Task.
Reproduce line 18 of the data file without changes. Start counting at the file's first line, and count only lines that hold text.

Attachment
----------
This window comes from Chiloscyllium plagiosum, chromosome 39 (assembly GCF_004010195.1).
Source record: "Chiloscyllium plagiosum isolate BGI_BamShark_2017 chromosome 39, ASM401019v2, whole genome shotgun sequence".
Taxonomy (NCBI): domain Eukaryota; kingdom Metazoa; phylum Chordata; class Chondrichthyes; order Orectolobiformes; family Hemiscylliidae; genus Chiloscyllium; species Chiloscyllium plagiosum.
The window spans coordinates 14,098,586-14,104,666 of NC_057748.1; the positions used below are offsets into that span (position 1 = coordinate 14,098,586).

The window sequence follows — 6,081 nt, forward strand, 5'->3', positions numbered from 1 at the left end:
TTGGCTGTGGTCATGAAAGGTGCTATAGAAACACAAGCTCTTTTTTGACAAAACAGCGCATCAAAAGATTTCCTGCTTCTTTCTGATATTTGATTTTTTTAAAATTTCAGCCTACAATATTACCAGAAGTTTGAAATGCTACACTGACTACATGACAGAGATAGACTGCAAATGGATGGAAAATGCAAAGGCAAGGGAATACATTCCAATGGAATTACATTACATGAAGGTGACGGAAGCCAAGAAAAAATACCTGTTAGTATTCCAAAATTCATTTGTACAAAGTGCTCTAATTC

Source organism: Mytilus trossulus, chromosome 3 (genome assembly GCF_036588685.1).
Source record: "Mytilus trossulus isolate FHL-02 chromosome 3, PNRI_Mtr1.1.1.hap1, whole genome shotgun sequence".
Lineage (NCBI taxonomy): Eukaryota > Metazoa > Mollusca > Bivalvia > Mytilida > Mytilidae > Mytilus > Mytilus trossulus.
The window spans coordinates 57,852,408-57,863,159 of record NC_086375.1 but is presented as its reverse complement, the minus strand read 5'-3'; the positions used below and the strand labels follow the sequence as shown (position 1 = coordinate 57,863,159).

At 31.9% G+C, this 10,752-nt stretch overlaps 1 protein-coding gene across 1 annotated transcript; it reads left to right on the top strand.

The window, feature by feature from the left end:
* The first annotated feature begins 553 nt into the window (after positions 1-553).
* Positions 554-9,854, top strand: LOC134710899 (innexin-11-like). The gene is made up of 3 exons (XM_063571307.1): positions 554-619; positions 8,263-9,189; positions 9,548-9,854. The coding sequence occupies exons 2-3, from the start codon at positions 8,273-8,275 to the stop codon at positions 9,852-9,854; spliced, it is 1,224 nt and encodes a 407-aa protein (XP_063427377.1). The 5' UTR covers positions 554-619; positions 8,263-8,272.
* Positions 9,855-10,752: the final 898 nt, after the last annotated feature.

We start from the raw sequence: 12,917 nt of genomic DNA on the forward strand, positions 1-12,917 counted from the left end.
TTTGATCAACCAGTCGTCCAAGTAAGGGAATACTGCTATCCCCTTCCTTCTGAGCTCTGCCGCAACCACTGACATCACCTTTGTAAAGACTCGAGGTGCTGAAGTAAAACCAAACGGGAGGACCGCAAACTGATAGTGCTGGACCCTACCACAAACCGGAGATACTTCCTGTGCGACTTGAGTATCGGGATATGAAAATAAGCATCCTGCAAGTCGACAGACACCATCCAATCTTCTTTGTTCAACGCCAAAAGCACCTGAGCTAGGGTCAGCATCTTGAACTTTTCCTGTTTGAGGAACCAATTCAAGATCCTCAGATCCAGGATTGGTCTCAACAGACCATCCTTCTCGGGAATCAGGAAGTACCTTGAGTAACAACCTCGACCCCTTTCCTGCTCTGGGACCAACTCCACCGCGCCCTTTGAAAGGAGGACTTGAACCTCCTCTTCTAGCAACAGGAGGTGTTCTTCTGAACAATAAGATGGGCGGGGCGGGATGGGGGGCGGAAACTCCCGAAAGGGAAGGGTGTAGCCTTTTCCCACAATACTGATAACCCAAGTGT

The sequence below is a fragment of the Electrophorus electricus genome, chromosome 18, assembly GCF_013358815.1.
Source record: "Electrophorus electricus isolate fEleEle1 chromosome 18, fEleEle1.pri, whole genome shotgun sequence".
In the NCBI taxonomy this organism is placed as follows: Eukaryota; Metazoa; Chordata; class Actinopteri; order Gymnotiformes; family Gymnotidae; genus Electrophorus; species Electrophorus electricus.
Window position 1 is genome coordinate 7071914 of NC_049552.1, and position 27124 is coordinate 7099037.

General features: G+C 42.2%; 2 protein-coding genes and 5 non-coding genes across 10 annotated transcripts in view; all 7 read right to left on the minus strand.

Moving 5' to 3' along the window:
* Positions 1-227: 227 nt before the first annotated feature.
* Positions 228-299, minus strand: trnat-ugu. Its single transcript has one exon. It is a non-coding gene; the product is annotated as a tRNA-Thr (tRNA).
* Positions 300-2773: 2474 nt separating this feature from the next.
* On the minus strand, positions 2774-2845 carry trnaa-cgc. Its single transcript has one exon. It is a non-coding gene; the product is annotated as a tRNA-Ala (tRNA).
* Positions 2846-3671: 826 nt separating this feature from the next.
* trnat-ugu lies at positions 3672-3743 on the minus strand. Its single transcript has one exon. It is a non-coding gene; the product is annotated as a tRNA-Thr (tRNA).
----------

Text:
The sequence below is a fragment of the Electrophorus electricus genome, chromosome 18, assembly GCF_013358815.1.